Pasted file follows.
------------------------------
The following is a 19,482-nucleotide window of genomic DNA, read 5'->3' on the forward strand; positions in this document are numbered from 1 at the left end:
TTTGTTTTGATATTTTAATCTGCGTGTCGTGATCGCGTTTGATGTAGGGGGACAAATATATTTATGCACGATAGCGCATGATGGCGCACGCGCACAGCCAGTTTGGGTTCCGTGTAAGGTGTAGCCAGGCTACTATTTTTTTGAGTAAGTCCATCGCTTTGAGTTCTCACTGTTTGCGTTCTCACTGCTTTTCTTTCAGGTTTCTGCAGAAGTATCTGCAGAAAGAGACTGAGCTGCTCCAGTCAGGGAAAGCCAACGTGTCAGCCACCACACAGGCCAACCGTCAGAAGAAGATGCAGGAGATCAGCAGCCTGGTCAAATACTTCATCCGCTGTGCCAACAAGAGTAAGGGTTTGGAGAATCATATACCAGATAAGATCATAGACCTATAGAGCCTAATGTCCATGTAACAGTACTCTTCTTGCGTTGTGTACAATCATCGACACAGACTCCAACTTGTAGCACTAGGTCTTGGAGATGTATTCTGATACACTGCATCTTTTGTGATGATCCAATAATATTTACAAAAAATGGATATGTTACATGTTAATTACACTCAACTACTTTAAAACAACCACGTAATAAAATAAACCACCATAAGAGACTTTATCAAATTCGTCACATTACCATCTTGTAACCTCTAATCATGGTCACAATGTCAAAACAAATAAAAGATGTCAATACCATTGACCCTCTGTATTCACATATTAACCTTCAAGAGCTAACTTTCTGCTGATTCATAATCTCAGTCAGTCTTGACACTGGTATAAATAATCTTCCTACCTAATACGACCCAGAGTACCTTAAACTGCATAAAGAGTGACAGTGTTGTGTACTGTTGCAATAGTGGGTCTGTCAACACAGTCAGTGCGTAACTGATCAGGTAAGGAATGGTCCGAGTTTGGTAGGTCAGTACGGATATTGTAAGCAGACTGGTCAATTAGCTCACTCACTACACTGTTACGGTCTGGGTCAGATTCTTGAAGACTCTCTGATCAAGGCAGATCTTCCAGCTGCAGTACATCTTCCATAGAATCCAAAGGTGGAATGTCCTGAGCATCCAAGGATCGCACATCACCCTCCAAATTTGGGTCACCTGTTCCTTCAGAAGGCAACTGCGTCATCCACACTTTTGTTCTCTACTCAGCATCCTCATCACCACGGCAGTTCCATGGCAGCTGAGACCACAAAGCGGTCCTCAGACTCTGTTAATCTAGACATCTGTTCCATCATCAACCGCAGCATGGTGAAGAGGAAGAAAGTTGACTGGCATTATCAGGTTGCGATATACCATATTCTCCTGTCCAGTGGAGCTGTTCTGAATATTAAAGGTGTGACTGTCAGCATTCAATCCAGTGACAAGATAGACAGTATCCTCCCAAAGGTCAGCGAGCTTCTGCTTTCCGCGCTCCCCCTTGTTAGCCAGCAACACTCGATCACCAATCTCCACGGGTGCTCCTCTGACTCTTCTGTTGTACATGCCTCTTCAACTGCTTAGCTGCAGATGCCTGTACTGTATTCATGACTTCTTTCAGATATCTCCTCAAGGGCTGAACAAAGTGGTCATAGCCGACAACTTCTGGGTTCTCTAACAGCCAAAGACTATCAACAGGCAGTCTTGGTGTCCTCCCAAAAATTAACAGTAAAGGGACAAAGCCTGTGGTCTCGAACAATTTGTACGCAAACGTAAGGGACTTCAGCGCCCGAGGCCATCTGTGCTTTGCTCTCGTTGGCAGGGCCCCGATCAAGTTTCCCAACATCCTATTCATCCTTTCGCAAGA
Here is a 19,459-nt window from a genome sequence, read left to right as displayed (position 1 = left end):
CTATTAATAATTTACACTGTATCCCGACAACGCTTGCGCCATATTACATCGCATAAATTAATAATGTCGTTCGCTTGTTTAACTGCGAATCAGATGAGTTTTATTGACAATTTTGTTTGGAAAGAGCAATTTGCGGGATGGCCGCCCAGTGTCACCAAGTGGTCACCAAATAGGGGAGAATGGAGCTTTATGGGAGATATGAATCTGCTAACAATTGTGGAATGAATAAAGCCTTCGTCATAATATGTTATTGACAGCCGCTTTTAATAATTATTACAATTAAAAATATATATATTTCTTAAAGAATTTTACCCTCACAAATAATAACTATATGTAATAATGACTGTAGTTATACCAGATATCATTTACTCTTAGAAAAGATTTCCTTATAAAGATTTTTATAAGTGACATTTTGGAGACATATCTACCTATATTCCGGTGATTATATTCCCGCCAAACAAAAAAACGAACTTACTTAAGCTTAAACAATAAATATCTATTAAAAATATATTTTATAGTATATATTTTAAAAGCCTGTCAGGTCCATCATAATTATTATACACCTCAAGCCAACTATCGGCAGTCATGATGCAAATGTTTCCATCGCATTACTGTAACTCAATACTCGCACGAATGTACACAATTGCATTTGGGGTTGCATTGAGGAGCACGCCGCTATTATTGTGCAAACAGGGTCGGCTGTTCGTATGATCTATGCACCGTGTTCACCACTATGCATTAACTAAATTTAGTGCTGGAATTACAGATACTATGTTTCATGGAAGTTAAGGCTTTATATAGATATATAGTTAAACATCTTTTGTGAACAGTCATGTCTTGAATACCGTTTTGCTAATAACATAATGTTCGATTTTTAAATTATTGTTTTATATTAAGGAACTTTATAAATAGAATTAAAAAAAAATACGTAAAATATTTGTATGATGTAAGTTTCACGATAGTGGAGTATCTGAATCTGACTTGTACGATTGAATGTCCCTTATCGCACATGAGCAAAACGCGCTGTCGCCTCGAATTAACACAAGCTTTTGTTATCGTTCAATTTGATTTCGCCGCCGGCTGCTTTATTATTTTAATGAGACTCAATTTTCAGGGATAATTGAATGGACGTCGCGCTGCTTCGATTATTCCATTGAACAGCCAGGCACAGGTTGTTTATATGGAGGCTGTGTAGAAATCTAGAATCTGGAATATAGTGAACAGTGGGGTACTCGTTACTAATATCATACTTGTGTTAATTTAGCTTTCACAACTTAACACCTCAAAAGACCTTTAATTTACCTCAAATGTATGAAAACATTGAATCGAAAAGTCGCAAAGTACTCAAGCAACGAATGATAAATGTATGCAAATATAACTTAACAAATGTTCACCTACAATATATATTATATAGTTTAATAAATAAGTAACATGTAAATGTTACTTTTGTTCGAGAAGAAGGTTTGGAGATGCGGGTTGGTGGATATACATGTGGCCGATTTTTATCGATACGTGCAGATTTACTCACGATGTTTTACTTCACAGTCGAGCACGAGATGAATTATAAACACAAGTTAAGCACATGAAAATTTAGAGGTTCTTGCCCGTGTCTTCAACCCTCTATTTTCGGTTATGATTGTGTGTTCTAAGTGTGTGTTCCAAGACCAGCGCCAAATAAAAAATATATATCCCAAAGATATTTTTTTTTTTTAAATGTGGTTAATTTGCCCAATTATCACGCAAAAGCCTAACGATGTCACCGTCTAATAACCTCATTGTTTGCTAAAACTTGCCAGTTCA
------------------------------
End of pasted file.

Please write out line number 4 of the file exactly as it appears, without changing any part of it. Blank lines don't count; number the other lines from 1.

CTATTAATAATTTACACTGTATCCCGACAACGCTTGCGCCATATTACATCGCATAAATTAATAATGTCGTTCGCTTGTTTAACTGCGAATCAGATGAGTTTTATTGACAATTTTGTTTGGAAAGAGCAATTTGCGGGATGGCCGCCCAGTGTCACCAAGTGGTCACCAAATAGGGGAGAATGGAGCTTTATGGGAGATATGAATCTGCTAACAATTGTGGAATGAATAAAGCCTTCGTCATAATATGTTATTGACAGCCGCTTTTAATAATTATTACAATTAAAAATATATATATTTCTTAAAGAATTTTACCCTCACAAATAATAACTATATGTAATAATGACTGTAGTTATACCAGATATCATTTACTCTTAGAAAAGATTTCCTTATAAAGATTTTTATAAGTGACATTTTGGAGACATATCTACCTATATTCCGGTGATTATATTCCCGCCAAACAAAAAAACGAACTTACTTAAGCTTAAACAATAAATATCTATTAAAAATATATTTTATAGTATATATTTTAAAAGCCTGTCAGGTCCATCATAATTATTATACACCTCAAGCCAACTATCGGCAGTCATGATGCAAATGTTTCCATCGCATTACTGTAACTCAATACTCGCACGAATGTACACAATTGCATTTGGGGTTGCATTGAGGAGCACGCCGCTATTATTGTGCAAACAGGGTCGGCTGTTCGTATGATCTATGCACCGTGTTCACCACTATGCATTAACTAAATTTAGTGCTGGAATTACAGATACTATGTTTCATGGAAGTTAAGGCTTTATATAGATATATAGTTAAACATCTTTTGTGAACAGTCATGTCTTGAATACCGTTTTGCTAATAACATAATGTTCGATTTTTAAATTATTGTTTTATATTAAGGAACTTTATAAATAGAATTAAAAAAAAATACGTAAAATATTTGTATGATGTAAGTTTCACGATAGTGGAGTATCTGAATCTGACTTGTACGATTGAATGTCCCTTATCGCACATGAGCAAAACGCGCTGTCGCCTCGAATTAACACAAGCTTTTGTTATCGTTCAATTTGATTTCGCCGCCGGCTGCTTTATTATTTTAATGAGACTCAATTTTCAGGGATAATTGAATGGACGTCGCGCTGCTTCGATTATTCCATTGAACAGCCAGGCACAGGTTGTTTATATGGAGGCTGTGTAGAAATCTAGAATCTGGAATATAGTGAACAGTGGGGTACTCGTTACTAATATCATACTTGTGTTAATTTAGCTTTCACAACTTAACACCTCAAAAGACCTTTAATTTACCTCAAATGTATGAAAACATTGAATCGAAAAGTCGCAAAGTACTCAAGCAACGAATGATAAATGTATGCAAATATAACTTAACAAATGTTCACCTACAATATATATTATATAGTTTAATAAATAAGTAACATGTAAATGTTACTTTTGTTCGAGAAGAAGGTTTGGAGATGCGGGTTGGTGGATATACATGTGGCCGATTTTTATCGATACGTGCAGATTTACTCACGATGTTTTACTTCACAGTCGAGCACGAGATGAATTATAAACACAAGTTAAGCACATGAAAATTTAGAGGTTCTTGCCCGTGTCTTCAACCCTCTATTTTCGGTTATGATTGTGTGTTCTAAGTGTGTGTTCCAAGACCAGCGCCAAATAAAAAATATATATCCCAAAGATATTTTTTTTTTTTAAATGTGGTTAATTTGCCCAATTATCACGCAAAAGCCTAACGATGTCACCGTCTAATAACCTCATTGTTTGCTAAAACTTGCCAGTTCA